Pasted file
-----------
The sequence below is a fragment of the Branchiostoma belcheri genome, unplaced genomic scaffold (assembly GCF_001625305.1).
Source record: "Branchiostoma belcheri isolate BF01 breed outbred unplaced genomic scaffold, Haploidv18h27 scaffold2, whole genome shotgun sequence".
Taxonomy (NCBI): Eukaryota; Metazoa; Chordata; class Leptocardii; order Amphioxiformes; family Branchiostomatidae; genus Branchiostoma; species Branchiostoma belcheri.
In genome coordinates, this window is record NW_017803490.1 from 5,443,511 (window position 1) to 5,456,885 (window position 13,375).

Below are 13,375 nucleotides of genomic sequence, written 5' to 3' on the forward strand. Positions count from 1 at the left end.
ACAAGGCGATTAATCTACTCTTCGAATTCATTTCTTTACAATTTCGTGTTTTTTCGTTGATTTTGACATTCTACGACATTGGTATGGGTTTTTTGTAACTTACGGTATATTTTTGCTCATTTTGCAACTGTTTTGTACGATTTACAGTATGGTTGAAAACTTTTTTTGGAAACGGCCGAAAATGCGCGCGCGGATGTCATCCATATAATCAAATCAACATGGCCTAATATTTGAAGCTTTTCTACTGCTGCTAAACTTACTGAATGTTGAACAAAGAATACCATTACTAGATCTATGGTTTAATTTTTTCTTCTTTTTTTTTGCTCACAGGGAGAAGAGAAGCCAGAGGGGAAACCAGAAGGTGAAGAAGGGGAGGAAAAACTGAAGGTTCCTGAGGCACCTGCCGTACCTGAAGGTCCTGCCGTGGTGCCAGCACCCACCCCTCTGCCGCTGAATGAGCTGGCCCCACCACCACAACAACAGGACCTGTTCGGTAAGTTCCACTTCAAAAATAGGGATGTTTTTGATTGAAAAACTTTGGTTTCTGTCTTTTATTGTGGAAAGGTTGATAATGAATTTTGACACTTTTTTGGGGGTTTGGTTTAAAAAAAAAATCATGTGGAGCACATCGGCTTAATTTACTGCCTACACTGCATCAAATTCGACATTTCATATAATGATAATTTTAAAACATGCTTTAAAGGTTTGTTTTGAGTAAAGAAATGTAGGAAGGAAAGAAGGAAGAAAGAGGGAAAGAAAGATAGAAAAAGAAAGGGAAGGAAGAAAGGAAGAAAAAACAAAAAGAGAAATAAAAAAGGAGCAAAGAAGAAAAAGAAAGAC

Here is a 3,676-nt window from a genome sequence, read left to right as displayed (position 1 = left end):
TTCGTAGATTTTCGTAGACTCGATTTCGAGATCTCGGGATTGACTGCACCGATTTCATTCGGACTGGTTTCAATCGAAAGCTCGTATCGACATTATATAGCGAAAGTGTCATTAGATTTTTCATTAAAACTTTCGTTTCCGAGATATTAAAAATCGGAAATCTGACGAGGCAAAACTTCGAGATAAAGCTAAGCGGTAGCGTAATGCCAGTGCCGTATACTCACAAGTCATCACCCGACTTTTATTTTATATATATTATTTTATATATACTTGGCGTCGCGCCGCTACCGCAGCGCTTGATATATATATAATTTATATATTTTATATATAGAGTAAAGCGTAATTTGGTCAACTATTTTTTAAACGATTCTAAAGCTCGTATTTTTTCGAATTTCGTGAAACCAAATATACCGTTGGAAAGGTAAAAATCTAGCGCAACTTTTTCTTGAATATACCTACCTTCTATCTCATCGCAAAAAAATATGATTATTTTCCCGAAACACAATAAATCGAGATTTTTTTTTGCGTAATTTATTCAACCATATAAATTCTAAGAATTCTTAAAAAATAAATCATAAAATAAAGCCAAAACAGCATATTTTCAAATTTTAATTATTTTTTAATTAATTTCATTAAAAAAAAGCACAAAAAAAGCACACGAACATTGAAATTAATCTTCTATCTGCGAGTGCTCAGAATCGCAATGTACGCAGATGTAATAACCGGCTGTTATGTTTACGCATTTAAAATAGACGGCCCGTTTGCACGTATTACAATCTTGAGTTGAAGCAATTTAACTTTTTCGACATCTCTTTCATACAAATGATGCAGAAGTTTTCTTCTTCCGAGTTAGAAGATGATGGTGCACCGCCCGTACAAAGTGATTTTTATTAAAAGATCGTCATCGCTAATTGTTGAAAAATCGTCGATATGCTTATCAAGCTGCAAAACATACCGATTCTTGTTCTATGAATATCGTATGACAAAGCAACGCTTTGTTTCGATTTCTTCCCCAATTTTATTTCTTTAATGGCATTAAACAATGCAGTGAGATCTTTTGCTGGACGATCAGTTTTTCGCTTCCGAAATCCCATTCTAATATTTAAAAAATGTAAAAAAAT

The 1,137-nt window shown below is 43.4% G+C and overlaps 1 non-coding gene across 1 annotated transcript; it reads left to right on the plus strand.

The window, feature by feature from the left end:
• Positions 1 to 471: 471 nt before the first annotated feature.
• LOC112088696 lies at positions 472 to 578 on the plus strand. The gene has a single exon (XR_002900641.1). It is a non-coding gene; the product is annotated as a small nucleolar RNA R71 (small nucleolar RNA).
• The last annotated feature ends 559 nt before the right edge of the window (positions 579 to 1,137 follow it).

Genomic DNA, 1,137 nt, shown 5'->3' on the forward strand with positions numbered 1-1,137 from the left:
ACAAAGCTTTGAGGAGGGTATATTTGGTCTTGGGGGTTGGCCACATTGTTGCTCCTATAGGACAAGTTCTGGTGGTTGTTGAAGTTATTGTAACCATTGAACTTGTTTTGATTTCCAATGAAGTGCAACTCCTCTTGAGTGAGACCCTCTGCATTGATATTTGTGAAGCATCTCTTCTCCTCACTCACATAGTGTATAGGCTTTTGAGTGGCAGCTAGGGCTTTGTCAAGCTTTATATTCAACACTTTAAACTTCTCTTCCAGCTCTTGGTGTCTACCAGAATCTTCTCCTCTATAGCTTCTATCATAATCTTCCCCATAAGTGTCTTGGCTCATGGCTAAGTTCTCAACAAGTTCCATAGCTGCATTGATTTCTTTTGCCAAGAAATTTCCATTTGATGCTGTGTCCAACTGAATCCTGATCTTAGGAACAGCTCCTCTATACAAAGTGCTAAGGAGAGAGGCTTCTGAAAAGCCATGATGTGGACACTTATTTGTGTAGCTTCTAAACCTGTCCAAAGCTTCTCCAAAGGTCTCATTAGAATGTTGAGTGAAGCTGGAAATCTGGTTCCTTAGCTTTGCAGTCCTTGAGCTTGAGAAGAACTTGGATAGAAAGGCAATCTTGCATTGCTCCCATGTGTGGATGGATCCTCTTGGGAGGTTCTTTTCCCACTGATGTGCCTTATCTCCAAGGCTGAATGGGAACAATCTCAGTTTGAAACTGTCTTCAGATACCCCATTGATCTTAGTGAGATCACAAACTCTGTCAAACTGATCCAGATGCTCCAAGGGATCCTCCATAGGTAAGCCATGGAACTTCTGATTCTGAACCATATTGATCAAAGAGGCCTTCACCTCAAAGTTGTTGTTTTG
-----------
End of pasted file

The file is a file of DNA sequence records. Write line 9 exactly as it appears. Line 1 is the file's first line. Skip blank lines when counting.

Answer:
The 1,137-nt window shown below is 43.4% G+C and overlaps 1 non-coding gene across 1 annotated transcript; it reads left to right on the plus strand.